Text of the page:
Five Good eBooks

This week I review five ebooks, or to be more precise, five books available in PDF format. That means you can download them instantly, and in four of the cases, for free.

In the emerging world of digital books, PDF formatted books is not really considered an ebook variant because they don’t work so well on a handheld ebook device, such as the new Amazon Kindle or Sony Reader. Most PDFs are designed around a letter or magazine page size, which means they are easy to read on a desktop or laptop monitor, but not quite transferable to a smaller screen. That’s okay with me because despite trying a few of the ebook readers, I still read digital books on my computer screen. To date I have not been willing to carry around yet another device to read books with.

If you are reading on a computer screen, then why even mess with PDFs? And for that matter, why even mess with a book? I recommend both books and PDFs because they offer several advantages over a web site.

1) A book (even without its paper pages) is a long argument that coheres as a whole, and whose argument or story is made by integrating well-selected parts. When a book works, it contains a satisfaction and thoroughness that comes from the completeness of a book, a wholeness that is rarely found in the assembled pieces found on a website. A book, unlike a website, tries to embrace a particular subject and say: here it is, at least as of now. Not every query needs or deserves a book, but often I find a book — not necessarily one bound in covers — an ideal guide to a subject or story.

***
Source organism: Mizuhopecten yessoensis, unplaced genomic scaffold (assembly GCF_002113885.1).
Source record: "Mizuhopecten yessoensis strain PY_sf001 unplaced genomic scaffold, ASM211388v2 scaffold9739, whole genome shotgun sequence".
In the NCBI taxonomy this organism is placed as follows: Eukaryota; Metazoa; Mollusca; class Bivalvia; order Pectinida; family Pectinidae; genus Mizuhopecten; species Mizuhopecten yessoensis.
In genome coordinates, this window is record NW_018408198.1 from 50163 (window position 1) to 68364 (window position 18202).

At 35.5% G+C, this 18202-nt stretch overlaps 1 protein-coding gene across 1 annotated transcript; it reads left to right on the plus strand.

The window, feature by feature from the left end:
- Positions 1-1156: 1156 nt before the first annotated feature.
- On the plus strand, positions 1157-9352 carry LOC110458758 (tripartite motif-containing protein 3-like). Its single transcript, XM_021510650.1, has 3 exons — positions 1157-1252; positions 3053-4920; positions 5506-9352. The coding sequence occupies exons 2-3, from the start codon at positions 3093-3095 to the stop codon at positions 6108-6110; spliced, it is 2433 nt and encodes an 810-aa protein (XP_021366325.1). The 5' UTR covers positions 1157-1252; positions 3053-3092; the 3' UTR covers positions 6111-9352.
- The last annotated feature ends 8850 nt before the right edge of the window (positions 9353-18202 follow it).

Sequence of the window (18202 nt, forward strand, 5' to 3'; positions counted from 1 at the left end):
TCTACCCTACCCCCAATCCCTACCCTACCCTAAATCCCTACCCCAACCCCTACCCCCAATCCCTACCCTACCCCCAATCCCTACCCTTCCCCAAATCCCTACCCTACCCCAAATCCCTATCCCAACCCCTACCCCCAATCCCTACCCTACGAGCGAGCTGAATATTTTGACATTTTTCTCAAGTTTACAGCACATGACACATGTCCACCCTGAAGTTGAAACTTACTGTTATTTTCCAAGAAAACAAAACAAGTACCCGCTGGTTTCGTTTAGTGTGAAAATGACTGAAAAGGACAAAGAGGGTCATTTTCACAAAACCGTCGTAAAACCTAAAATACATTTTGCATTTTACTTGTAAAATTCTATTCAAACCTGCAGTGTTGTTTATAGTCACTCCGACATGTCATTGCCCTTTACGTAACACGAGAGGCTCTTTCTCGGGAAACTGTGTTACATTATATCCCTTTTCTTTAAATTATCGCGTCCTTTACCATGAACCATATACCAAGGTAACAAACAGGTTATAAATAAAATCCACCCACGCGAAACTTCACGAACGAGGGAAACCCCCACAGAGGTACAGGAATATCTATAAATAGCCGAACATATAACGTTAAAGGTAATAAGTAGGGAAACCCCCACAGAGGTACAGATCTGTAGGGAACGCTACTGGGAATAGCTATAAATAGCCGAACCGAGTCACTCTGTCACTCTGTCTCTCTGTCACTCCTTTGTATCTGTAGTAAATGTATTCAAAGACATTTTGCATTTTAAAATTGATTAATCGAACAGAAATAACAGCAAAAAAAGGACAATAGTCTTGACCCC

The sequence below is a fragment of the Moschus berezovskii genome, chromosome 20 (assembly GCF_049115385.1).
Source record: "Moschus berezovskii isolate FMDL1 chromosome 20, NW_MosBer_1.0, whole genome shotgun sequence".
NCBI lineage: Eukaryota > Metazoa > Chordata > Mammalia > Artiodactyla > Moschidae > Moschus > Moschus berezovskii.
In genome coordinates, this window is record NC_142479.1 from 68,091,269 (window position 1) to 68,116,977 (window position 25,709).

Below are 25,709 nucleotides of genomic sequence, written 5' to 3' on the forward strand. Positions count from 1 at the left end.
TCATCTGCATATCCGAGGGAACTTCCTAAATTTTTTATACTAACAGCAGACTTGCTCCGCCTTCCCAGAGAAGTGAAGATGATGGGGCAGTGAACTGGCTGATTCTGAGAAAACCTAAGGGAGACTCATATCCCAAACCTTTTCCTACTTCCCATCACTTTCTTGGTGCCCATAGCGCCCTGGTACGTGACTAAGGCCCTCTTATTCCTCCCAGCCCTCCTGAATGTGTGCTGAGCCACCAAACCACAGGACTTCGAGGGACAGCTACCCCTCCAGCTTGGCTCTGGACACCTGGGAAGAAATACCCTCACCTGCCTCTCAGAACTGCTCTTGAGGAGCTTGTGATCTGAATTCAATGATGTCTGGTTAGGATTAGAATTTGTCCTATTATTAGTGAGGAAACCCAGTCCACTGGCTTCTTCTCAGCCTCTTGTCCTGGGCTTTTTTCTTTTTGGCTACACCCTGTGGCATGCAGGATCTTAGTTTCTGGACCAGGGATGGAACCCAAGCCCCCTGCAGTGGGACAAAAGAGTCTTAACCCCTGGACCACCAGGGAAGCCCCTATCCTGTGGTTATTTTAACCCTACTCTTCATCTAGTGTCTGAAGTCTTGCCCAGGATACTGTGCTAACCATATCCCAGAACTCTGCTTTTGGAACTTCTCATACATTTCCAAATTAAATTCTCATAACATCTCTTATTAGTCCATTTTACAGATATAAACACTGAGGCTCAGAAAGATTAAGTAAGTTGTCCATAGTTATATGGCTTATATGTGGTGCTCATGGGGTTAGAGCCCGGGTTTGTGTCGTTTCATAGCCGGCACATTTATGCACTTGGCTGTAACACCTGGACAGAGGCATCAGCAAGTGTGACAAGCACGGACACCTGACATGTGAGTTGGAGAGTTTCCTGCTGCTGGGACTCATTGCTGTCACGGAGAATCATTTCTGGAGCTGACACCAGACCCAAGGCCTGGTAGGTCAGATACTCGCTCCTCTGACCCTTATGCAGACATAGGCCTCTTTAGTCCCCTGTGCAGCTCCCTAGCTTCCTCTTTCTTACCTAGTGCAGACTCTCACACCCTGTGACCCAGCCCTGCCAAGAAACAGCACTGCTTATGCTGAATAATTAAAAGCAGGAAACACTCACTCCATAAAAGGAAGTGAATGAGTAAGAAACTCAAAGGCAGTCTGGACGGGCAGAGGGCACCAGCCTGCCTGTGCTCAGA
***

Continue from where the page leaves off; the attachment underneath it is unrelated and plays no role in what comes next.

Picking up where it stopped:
2) A PDF is able to retain the highly evolved grammar, design and syntax that one thousand years of bookmaking has attained. Because of the idiosyncratic way web browsers work, designers do not have full control of what you as a reader see on the web. The web page, including its fonts, font sizes, and placement of material and size of the window, partly depends on the viewer’s preferences. In my experience as a reader, a web designer, and a book designer, the reading experience on paper — and PDFs — is much more refined and elegant. As a publisher and designer I can direct the flow of attention with better tools (font choices, rules, lines, columns) and better control. The benefit to me as a reader is that this sophisticated design translates into increased clarity, smoothness, comprehension, and enjoyment.

3) A PDF book provides both the holistic virtues of a book, and its highly-evolved design, but also offers three of the advantages of the web: instant access, hyperlinking, and the potential to be free (see my discussion of True Films in the next entry).

These five qualities make PDF books pretty attractive to me. In addition the five PDF books I review below (in the next five entries, including Tips for Conference Bloggers, The Personal MBA, HDR, and Motion Mountain) represent the best in the instructional arts. They tackle subjects that paper books are to slow to attend to, or too niche to bother with. That fact they are free (with one exception) is just a sweet bonus.